Heavy and oddly light

18 April 2019

Grace Patrick is puzzled by the contradictions in Rotterdam

While I was watching Rotterdam, I became aware of a growing sense that this isn’t fair. It’s not fair that people have to struggle with their identity in any way and that it frequently brings moments of pain, but more than that it’s not fair to frame these struggles as a soap opera hypothetical in which they’re relegated to little more than a plot device.

There were quite a few things that I struggled with regarding the tone taken by the play, which often seems to skip unpredictably between the solemn and the oddly light, before jumping back again. I absolutely believe that serious stories can be told without getting stuck in a verbal pit of despair, but the atmospheric shifts often felt unjustified. It’s generally going for naturalism, and jumps like that just don’t happen in real life because people tend to take the life changing experiences of their loved ones seriously.

This problem existed in the opposite direction as well, with conversations descending into screaming arguments uncomfortably swiftly. In part, I think this issue stemmed from the fact that the play takes place over the course of several months, but the passage of time wasn’t at all easy to keep up with. The (excessively) drawn out scene changes gave it an episodic feeling, but there were few clues as to how and when significant periods of time were passing. Because of that, the evolution of Adrian and Alice’s relationship felt unnaturally quick, and therefore the moments of strong emotion felt unearned. The actors were working hard and going well with what they had, but they often seemed as if they were fighting against the script. On top of that, the clash between the partially realistic and partially representative set rendered the concept tricky to follow.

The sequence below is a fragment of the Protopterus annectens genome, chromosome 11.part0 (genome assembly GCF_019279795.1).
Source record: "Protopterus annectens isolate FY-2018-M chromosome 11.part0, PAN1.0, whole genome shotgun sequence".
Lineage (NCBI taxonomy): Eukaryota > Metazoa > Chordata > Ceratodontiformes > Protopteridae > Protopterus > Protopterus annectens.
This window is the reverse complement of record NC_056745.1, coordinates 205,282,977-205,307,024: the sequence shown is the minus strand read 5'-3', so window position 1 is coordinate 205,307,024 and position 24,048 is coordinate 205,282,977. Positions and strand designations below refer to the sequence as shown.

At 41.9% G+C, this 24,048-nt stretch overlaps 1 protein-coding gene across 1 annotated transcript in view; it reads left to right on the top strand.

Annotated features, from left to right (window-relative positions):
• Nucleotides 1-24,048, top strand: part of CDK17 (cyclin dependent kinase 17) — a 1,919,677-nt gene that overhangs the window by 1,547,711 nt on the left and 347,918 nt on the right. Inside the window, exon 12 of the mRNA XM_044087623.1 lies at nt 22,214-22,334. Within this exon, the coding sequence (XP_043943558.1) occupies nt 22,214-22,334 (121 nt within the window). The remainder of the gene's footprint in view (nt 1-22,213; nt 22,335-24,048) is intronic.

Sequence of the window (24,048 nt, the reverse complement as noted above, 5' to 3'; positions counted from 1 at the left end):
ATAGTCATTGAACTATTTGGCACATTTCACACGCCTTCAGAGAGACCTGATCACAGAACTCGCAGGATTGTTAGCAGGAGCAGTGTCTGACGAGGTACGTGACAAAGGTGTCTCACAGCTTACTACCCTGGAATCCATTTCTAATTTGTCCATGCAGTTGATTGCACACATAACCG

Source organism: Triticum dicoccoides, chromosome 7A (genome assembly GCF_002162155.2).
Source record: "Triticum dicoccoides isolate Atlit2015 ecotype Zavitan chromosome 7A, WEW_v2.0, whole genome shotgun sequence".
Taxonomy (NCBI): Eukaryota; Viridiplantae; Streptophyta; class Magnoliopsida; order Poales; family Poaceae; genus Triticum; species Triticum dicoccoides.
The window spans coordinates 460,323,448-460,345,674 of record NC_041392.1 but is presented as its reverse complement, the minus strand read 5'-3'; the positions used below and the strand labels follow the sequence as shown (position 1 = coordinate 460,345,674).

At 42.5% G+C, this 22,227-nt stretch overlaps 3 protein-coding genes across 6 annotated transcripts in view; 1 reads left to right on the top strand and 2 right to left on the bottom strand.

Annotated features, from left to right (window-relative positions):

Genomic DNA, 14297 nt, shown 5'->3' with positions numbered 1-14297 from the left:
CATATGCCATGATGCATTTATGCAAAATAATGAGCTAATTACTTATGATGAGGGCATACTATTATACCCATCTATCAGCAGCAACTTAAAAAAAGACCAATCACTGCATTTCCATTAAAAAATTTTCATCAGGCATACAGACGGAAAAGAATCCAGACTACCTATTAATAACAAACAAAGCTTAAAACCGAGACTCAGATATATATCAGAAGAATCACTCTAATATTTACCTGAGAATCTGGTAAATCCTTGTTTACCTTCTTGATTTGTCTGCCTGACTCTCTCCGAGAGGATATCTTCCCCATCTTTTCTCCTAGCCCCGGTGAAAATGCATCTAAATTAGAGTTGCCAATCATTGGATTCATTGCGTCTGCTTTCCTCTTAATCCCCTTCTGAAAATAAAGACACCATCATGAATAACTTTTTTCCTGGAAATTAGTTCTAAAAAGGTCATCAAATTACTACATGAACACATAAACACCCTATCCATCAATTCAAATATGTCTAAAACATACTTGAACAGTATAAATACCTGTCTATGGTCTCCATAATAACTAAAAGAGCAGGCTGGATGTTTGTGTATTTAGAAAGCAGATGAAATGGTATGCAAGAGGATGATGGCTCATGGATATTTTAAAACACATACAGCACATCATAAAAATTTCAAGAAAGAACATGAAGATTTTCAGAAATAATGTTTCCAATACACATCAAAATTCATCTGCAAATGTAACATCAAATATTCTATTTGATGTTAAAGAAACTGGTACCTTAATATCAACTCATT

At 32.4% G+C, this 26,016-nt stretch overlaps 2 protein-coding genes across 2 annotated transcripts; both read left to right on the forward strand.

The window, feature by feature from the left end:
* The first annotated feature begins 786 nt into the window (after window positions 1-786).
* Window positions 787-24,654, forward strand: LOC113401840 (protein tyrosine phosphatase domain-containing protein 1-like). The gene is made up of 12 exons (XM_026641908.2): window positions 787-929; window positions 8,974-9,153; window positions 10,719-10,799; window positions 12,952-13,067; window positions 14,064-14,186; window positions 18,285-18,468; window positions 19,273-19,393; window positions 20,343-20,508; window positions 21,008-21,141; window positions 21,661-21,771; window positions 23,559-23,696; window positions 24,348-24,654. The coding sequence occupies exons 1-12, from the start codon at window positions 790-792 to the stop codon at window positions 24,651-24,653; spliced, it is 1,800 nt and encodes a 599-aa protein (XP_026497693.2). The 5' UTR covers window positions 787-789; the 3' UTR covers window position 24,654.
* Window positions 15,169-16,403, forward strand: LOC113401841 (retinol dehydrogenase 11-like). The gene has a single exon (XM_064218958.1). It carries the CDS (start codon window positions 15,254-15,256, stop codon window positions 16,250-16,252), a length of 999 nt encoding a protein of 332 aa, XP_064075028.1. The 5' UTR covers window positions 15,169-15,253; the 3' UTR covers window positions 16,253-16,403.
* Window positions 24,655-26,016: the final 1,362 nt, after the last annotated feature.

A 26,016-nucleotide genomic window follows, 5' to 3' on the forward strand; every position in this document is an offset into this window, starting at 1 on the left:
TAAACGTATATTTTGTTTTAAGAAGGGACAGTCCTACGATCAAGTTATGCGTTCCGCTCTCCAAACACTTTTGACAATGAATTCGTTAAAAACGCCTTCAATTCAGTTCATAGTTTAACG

One line of conversation that I found interesting in this play was about agency in relation to self-identity. A theme appears to be people threatening the right of others to determine how they identify and who they tell, and how an individual can uphold their own identity while respecting other people at the same time.  The strongest scene in the piece was a moment of proper conversation between the two brothers. It felt to me like this was where the play got closest to really digging into its subject matter without getting lost in conflict. Equally, some of the exploration of the generational differences in attitudes to coming out was interesting and in places pertinent, but often felt brushed over in favour of focusing on the dramatics that it was made to lead to.

Really, Rotterdam seemed to me like a clunky and heavy exploration of some nuanced and delicate subjects. It didn’t do them justice and it didn’t communicate the many layers of complications sufficiently, and this absence left the play feeling hollow and inconclusive. Perhaps this is because there are no immediate answers, but surely it would be better to acknowledge this ambiguity than to attempt to shoehorn a happy ending.

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Photo credit: Beatrice Debney